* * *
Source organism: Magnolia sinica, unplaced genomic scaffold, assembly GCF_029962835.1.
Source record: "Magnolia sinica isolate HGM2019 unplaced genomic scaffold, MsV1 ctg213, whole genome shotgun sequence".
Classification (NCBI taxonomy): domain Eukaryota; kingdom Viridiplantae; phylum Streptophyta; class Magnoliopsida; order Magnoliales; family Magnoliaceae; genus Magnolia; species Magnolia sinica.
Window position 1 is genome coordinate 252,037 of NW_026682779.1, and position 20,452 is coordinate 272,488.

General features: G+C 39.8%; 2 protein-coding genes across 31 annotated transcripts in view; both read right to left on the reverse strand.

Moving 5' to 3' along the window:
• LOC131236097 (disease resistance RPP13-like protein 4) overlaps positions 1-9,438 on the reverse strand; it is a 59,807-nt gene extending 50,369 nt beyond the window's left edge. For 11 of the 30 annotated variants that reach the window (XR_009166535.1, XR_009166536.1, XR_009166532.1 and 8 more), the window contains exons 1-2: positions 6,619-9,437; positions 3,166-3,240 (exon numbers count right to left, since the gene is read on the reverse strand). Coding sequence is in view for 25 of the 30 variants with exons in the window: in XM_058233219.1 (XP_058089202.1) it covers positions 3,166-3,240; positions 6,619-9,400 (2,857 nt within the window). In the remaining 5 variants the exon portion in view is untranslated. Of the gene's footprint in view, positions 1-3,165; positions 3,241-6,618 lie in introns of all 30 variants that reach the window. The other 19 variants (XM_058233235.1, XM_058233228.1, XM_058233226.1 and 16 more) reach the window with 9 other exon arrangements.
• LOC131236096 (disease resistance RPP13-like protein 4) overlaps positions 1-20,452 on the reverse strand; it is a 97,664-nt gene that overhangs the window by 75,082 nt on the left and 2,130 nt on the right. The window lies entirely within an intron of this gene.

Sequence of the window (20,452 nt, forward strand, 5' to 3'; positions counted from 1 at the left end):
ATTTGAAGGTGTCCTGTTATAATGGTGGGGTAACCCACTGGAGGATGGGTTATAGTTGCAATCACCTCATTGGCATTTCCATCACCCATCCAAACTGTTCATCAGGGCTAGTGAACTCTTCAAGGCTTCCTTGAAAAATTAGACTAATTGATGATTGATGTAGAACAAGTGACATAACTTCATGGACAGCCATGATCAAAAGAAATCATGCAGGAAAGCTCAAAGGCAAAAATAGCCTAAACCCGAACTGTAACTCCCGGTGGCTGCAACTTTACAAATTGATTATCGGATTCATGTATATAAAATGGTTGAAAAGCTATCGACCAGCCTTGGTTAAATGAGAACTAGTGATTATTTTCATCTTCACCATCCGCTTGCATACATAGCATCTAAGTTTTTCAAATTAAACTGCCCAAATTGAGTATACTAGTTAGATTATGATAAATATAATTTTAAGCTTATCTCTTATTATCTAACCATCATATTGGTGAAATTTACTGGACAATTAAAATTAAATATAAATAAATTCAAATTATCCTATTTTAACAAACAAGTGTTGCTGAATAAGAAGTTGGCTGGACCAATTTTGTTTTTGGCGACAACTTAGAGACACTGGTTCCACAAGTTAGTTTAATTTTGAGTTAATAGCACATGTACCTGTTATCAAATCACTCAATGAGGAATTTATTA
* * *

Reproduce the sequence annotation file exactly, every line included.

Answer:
Source organism: Magnolia sinica, unplaced genomic scaffold, assembly GCF_029962835.1.
Source record: "Magnolia sinica isolate HGM2019 unplaced genomic scaffold, MsV1 ctg213, whole genome shotgun sequence".
Classification (NCBI taxonomy): domain Eukaryota; kingdom Viridiplantae; phylum Streptophyta; class Magnoliopsida; order Magnoliales; family Magnoliaceae; genus Magnolia; species Magnolia sinica.
Window position 1 is genome coordinate 252,037 of NW_026682779.1, and position 20,452 is coordinate 272,488.

General features: G+C 39.8%; 2 protein-coding genes across 31 annotated transcripts in view; both read right to left on the reverse strand.

Moving 5' to 3' along the window:
• LOC131236097 (disease resistance RPP13-like protein 4) overlaps positions 1-9,438 on the reverse strand; it is a 59,807-nt gene extending 50,369 nt beyond the window's left edge. For 11 of the 30 annotated variants that reach the window (XR_009166535.1, XR_009166536.1, XR_009166532.1 and 8 more), the window contains exons 1-2: positions 6,619-9,437; positions 3,166-3,240 (exon numbers count right to left, since the gene is read on the reverse strand). Coding sequence is in view for 25 of the 30 variants with exons in the window: in XM_058233219.1 (XP_058089202.1) it covers positions 3,166-3,240; positions 6,619-9,400 (2,857 nt within the window). In the remaining 5 variants the exon portion in view is untranslated. Of the gene's footprint in view, positions 1-3,165; positions 3,241-6,618 lie in introns of all 30 variants that reach the window. The other 19 variants (XM_058233235.1, XM_058233228.1, XM_058233226.1 and 16 more) reach the window with 9 other exon arrangements.
• LOC131236096 (disease resistance RPP13-like protein 4) overlaps positions 1-20,452 on the reverse strand; it is a 97,664-nt gene that overhangs the window by 75,082 nt on the left and 2,130 nt on the right. The window lies entirely within an intron of this gene.

Sequence of the window (20,452 nt, forward strand, 5' to 3'; positions counted from 1 at the left end):
ATTTGAAGGTGTCCTGTTATAATGGTGGGGTAACCCACTGGAGGATGGGTTATAGTTGCAATCACCTCATTGGCATTTCCATCACCCATCCAAACTGTTCATCAGGGCTAGTGAACTCTTCAAGGCTTCCTTGAAAAATTAGACTAATTGATGATTGATGTAGAACAAGTGACATAACTTCATGGACAGCCATGATCAAAAGAAATCATGCAGGAAAGCTCAAAGGCAAAAATAGCCTAAACCCGAACTGTAACTCCCGGTGGCTGCAACTTTACAAATTGATTATCGGATTCATGTATATAAAATGGTTGAAAAGCTATCGACCAGCCTTGGTTAAATGAGAACTAGTGATTATTTTCATCTTCACCATCCGCTTGCATACATAGCATCTAAGTTTTTCAAATTAAACTGCCCAAATTGAGTATACTAGTTAGATTATGATAAATATAATTTTAAGCTTATCTCTTATTATCTAACCATCATATTGGTGAAATTTACTGGACAATTAAAATTAAATATAAATAAATTCAAATTATCCTATTTTAACAAACAAGTGTTGCTGAATAAGAAGTTGGCTGGACCAATTTTGTTTTTGGCGACAACTTAGAGACACTGGTTCCACAAGTTAGTTTAATTTTGAGTTAATAGCACATGTACCTGTTATCAAATCACTCAATGAGGAATTTATTA